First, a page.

Mon07282014

Last updateTue, 22 Jul 2014 9pm

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Alachua I-75interchange construction to begin in 2014

W_-_I75_improvements-2_copy 

Shown as it is currently configured, the FDOT plans to add a second southbound access ramp (asindicated by the leftmost arrow) to the Interstate-75 in Alachua, which will limit the need for opposing traffic streams on 441 to cross paths before connecting to I-75.

ALACHUA – The Florida Department of Transportation (FDOT) held a public workshop on Thursday, May 31 for the planned improvements to the Interstate 75 interchange at U.S. Highway 441 in Alachua.

At the workshop, held in the City of Alachua commission chambers, residents viewed plans for the improvement to the interchange, made comments and posed questions to the attending FDOT staffers, who also gave a presentation describing the project’s estimated cost and timetable.

The FDOT has committed $11.9 million to the right-of -way, design and construction of the project’s first phase, which will add a second southbound access ramp to the interstate, limiting the need for opposing  traffic streams on 441 to cross paths before connecting to I-75.

Gina Busscher, the public information director for FDOT, said the $11.9 million of state and federal money has been committed based on a FDOT study, which estimated the cost of the project.  Busscher said the actual cost of the project will not be known until the FDOT opens bidding to contractors in the fiscal year beginning July 1, 2014.

Much of the traffic congestion surrounding the I-75 interchange in Alachua is due to interstate accesses and exits being constrained only to the north side of U.S. Highway 441.  But improvements proposed by FDOT would overcome some of those limitations.

“The department is interested in these improvements because they would reduce traffic congestion and accidents caused by motorists entering and exiting the interstate in that area,” Busscher said in a previous interview.

The “ideal interchange” as determined by the FDOT would add access ramps which enable opposing traffic streams on 441 to remain completely separated before connecting to I-75.  These additions would cost a projected $16.5 million more, bringing the estimated cost of the “ultimate build-out” to $28.4 million.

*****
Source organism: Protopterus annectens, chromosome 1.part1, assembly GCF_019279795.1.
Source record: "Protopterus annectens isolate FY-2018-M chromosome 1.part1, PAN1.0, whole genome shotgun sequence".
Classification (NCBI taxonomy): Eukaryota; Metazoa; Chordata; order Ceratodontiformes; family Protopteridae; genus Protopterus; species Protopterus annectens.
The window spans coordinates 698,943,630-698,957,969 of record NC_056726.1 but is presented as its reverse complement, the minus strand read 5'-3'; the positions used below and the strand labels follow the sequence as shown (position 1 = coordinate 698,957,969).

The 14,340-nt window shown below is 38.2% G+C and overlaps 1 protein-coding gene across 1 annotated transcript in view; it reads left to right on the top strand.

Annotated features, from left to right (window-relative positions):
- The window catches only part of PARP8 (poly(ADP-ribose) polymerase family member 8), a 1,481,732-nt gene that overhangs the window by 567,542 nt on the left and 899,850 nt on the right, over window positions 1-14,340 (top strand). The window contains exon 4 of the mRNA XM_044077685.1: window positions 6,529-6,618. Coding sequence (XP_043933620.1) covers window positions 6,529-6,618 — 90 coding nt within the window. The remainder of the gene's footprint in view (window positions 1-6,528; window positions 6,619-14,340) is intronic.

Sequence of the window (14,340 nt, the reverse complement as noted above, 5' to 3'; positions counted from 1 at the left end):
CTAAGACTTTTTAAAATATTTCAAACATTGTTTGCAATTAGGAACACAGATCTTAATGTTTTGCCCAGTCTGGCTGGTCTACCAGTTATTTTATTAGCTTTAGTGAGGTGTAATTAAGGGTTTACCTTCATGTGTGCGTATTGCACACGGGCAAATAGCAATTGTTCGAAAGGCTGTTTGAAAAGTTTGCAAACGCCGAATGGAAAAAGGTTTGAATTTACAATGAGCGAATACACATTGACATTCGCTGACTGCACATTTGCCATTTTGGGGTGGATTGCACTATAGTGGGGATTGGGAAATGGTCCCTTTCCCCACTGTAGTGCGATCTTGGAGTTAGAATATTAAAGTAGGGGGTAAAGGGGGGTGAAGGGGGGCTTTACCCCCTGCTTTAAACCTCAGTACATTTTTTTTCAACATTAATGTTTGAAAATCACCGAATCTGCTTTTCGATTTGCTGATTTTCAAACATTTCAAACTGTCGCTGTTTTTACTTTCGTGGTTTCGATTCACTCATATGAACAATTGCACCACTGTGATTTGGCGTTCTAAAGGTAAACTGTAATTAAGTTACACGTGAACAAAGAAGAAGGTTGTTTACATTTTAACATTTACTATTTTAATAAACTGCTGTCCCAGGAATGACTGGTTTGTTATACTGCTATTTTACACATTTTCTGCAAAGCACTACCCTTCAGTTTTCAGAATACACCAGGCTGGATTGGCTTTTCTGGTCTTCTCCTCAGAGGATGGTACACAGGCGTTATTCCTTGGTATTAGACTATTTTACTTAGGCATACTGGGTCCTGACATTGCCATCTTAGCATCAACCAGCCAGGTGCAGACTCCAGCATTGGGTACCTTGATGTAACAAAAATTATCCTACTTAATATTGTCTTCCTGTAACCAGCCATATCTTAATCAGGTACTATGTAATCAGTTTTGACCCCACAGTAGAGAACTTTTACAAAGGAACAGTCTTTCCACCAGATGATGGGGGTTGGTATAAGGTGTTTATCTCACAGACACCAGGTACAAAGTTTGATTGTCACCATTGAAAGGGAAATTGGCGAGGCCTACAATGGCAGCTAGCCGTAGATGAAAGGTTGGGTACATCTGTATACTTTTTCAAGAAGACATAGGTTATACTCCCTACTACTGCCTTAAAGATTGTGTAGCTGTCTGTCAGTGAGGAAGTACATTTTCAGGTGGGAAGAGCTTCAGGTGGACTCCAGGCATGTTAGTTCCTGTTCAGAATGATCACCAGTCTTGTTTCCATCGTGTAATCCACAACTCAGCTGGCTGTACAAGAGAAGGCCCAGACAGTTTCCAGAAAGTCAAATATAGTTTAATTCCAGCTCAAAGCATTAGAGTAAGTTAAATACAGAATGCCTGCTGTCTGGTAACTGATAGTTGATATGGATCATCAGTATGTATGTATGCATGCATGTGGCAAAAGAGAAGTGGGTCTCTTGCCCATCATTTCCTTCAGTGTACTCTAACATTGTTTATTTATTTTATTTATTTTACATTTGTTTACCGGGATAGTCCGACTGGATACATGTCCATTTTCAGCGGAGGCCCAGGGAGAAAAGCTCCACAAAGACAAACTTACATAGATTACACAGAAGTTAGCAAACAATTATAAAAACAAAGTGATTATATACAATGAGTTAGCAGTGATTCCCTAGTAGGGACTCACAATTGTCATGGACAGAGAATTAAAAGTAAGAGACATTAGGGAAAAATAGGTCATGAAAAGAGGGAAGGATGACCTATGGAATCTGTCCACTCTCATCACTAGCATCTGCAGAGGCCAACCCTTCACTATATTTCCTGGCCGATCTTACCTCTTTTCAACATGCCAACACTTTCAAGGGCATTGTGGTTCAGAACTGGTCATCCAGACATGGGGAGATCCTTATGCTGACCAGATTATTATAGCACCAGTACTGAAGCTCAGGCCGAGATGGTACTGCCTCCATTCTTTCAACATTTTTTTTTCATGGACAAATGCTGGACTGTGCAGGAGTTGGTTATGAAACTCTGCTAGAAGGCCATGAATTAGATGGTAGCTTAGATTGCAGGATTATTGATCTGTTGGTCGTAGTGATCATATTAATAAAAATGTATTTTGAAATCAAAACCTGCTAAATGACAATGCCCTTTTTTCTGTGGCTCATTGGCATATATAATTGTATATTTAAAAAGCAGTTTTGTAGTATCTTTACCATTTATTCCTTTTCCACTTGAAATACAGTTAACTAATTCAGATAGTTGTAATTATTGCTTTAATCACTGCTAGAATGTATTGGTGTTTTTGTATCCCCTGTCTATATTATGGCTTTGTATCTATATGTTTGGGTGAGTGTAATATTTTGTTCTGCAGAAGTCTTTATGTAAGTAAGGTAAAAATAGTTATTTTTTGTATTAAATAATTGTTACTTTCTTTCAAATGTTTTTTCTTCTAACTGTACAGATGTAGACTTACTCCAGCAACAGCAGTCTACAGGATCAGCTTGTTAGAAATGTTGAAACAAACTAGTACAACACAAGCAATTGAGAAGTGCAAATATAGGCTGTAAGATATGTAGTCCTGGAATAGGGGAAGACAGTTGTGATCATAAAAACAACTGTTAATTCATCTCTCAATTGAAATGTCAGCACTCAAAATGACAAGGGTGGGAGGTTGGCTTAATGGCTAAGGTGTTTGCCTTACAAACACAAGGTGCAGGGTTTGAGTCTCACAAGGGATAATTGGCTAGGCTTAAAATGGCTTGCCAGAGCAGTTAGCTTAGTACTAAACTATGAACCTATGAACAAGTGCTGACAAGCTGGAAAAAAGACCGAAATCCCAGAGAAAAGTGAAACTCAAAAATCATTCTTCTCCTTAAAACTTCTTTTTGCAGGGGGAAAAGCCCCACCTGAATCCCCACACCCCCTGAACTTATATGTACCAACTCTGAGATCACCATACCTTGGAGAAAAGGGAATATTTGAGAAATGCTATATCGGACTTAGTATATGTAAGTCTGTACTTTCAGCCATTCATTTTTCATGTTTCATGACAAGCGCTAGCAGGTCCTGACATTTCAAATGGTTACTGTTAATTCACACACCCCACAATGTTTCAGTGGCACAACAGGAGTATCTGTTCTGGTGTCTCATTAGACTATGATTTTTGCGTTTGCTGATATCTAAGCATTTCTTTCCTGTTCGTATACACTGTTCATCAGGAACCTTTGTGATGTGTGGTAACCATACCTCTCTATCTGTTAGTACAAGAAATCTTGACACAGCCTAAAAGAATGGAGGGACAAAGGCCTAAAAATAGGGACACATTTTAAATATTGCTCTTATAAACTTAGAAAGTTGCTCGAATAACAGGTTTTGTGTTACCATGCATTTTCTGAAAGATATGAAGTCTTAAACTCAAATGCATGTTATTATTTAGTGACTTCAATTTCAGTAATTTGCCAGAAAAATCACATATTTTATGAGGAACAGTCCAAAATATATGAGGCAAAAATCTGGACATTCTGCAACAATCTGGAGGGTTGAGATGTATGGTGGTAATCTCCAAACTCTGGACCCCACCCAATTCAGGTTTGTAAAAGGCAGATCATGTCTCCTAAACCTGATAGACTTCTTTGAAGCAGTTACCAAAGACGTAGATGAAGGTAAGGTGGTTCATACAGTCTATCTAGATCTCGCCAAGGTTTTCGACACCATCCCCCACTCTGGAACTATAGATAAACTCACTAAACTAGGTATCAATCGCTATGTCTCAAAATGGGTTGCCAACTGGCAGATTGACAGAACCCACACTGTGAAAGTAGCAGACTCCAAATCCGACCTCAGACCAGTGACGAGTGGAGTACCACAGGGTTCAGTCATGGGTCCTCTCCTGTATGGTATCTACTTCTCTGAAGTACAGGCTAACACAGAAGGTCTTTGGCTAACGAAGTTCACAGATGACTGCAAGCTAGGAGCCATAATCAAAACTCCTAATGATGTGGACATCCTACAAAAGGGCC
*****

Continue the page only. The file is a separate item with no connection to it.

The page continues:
Busscher said the remaining $16.5 million has not yet been committed by the FDOT, but might be in the future depending on what funds are available to the department.

Bill Henderson, district planning and environmental manager for the FDOT, said after construction begins on the project in 2014, Alachua residents can expect to be able to use the new interchange ramp within 18-24 months.

A part of the proposal also includes the construction of a park and ride facility in the same vicinity as the proposed access ramp.

If opened in 2016, the new ramp would be estimated to serve some 4,800 vehicles per day according to an FDOT analysis.  A 2009 study of the interchange showed that each day, roughly 24,000 vehicles traveled along U.S. 441 in the vicinity of the interchange.  Meanwhile, 55,000 vehicles were logged on I-75 just south of the interchange.

Henderson said the FDOT has looked into adding a new interchange to I-75 at Peggy Road/County Road 2054, and that the project has an estimated cost of $31.1 million.

Busscher said the Peggy Road interchange is a plan reserved for several years in the future.

“That project is not yet funded and isn’t even thought about right now,” Busscher said.

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Alachua I-75interchange construction to begin in 2014

 

By DANIEL ELSESSER

Today Reporter

 

ALACHUA – The Florida Department of Transportation (FDOT) held a public workshop on Thursday, May 31 for the planned improvements to the Interstate 75 interchange at U.S. Highway 441 in Alachua.

At the workshop, held in the City of Alachua commission chambers, residents viewed plans for the improvement to the interchange, made comments and posed questions to the attending FDOT staffers, who also gave a presentation describing the project’s estimated cost and timetable.

The FDOT has committed $11.9 million to the right-of -way, design and construction of the project’s first phase, which will add a second southbound access ramp to the interstate, limiting the need for opposing  traffic streams on 441 to cross paths before connecting to I-75.